The Role of Social Science in Legal Decisions

HANDBOOK OF LAW AND SOCIETY, Austin Sarat, ed., Blackwell, 2004

23 Pages Posted: 11 Dec 2006

See all articles by Jonathan Yovel

Jonathan Yovel

NYU School of Law - Straus Institute for the Advanced Study of Law and Justice; University of Haifa - Faculty of Law; Yale Law School

Elizabeth Mertz

University of Wisconsin - Madison; American Bar Foundation

Abstract

In this study, we explore the problems and the potential involved in combining social science and legal decision making, drawing primarily on examples from the United States. We also briefly discuss the situation in Israel, which provides an interesting comparison. We suggest that a complex act of translation is needed in order for law to incorporate social science findings, particularly in light of the many differences between law and social science in terms of goals, methods, social roles, and epistemologies. On the one hand, social science has much to offer legal decision makers, both in terms of the information it provides about how society and law operate, and in terms of critical vantages on the law itself. On the other hand, there may be important limits to judges' comprehension of the social science arena, so that caution is necessary in attempting to bring the two fields together.

In scrutinizing the institutional dimensions of translation difficulties between social science and law, we can identify a number of core tensions associated with the fields' quite distinct approaches to the reconstruction of facticity. These tensions are not only abstract questions of epistemology; they speak to the core of law's claims to rationality, and thus are particularly significant for any theory of democracy. The first tension, most crucial to democracy discourse, can be termed political or institutional. Simply put, the tension is between the democratic reluctance to delegate adjudicative facticity to expert discourse, on the one hand - and on the other hand, society's interest in adjudication that is based on the “best available” knowledge rather than fragmentary “lay notions” (whose political or ideological character hides behind conceptions of “common sense” or “experience”). The second tension may be termed metascientific and involves the validity conditions of social scientific findings qua science: in other words, it is the concern that courts rely upon and apply valid rather than “junk” science. Here we must deal with the internal dynamics that yield legitimacy within the institution of social science itself. The third tension is both scientific and institutional, resulting from the intersection of social science and law, and emanates from the controversies between different legitimate scientific approaches and findings as they play out in court. As we will see below, the line between the second (metascientific) and third (scientific - institutional) tensions can at times be difficult to discern, when advocates of one competing scientific paradigm attempt to convince the court that their competitor is in fact “junk” rather than legitimate science. Finally, a fourth tension - not dealt with directly here - concerns situations where social science functions ideologically in the background of the case, and where portions of social science have infiltrated and permeated legal discourse. Economics is a case in point, as can be seen in the example of the relatively successful “Chicago School” in several areas.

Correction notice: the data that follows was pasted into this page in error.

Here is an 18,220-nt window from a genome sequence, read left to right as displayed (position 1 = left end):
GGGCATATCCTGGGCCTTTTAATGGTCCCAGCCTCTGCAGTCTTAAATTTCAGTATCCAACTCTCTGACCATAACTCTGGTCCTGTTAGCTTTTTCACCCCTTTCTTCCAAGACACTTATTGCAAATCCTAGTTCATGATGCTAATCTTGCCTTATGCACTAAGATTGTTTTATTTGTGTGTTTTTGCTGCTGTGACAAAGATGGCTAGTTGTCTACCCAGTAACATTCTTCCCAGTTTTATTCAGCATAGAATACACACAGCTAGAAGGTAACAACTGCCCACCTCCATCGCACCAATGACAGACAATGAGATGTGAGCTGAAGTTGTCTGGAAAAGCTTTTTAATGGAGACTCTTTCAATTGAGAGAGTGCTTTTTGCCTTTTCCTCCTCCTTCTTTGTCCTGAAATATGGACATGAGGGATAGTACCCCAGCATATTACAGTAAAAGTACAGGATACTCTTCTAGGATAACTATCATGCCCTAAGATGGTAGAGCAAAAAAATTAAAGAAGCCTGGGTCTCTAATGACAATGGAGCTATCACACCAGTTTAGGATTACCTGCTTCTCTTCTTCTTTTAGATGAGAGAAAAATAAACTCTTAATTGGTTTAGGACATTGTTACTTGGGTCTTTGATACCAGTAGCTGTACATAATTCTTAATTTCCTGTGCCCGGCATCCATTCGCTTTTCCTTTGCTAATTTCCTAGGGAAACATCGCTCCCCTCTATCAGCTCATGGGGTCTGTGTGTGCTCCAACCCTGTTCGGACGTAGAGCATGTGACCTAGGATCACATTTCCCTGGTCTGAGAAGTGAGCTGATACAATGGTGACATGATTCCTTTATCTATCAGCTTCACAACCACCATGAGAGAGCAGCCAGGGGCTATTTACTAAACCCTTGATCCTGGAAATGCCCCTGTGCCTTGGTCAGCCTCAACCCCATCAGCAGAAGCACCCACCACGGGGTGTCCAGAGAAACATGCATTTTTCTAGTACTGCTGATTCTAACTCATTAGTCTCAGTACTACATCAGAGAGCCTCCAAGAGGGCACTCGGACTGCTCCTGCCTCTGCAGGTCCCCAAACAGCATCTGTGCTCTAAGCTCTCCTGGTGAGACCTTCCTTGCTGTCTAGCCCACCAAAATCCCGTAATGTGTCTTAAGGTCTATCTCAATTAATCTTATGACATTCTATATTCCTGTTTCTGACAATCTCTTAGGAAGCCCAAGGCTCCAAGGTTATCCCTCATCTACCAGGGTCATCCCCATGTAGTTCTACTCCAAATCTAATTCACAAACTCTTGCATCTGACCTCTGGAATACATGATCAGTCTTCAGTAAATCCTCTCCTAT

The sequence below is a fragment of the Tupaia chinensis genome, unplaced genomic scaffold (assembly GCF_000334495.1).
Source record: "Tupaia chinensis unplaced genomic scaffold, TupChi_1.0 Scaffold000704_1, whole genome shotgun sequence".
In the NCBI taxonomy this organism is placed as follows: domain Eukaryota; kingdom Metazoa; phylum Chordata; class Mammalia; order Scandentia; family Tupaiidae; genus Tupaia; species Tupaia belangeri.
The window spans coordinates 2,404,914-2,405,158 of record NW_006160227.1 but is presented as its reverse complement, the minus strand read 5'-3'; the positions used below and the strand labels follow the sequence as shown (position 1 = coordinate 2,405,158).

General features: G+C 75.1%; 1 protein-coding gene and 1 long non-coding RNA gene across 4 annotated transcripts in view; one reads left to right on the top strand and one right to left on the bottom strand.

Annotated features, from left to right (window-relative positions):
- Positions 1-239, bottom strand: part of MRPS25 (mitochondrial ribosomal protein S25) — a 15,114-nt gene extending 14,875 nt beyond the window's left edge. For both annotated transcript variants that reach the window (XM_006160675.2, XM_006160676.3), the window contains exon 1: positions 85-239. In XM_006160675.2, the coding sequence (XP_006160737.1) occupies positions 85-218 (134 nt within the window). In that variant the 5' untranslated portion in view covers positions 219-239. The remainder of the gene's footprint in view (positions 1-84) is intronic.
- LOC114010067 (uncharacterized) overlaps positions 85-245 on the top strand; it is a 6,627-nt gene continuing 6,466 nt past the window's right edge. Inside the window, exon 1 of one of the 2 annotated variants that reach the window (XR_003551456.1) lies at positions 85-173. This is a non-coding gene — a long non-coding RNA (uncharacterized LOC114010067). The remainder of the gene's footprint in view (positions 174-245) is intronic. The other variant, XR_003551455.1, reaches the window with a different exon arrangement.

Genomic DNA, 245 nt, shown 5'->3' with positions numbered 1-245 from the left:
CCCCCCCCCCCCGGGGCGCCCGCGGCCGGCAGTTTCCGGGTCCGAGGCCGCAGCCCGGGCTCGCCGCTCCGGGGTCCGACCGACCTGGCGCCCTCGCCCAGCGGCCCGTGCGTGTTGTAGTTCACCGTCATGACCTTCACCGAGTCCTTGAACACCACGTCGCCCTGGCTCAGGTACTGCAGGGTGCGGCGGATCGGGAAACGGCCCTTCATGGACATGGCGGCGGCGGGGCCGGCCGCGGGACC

Our discussion begins with an overview of the distinct methods, goals, social roles, and epistemological positions of social science and law, outlining the scholarship discussing this divergence. This necessarily schematic presentation provides a general template for identifying some of the potential difficulties that legal decision makers might encounter in achieving a fruitful marriage of law and social science. We briefly compare the overt tensions that exist in the United States with contrasting situation of law and social science in Israel today. The next section examines the ways in which social science has actually been used in US and Israeli courts to date. What role have social scientists played in mediating data and reconstructing facticity? How has the legal system translated the complex world of social science knowledge? After a brief survey of the wider terrain, in the third section we will focus in on a few “paradigmatic” examples for more in-depth discussion. The final section considers the critical promise of social science, suggesting that a “new legal realism” can emerge from more careful attention to the process of translation between social science and law.

Keywords: adjudication, law and social change, law and knowledge, law and science, law and social science, Daubert, evidence, philosophy of social sciences

Suggested Citation

Yovel, Jonathan and Mertz, Elizabeth Ellen, The Role of Social Science in Legal Decisions. HANDBOOK OF LAW AND SOCIETY, Austin Sarat, ed., Blackwell, 2004. Available at SSRN: https://ssrn.com/abstract=950746

Jonathan Yovel (Contact Author)

NYU School of Law - Straus Institute for the Advanced Study of Law and Justice ( email )

New York
United States

University of Haifa - Faculty of Law ( email )

Mount Carmel
Haifa, 31905
Israel

Yale Law School ( email )

P.O. Box 208215
New Haven, CT 06520-8215
United States
203.435.5911 (Phone)

Elizabeth Ellen Mertz

University of Wisconsin - Madison ( email )

716 Langdon Street
Madison, WI 53706-1481
United States

American Bar Foundation ( email )

750 N. Lake Shore Drive
Chicago, IL 60611
United States

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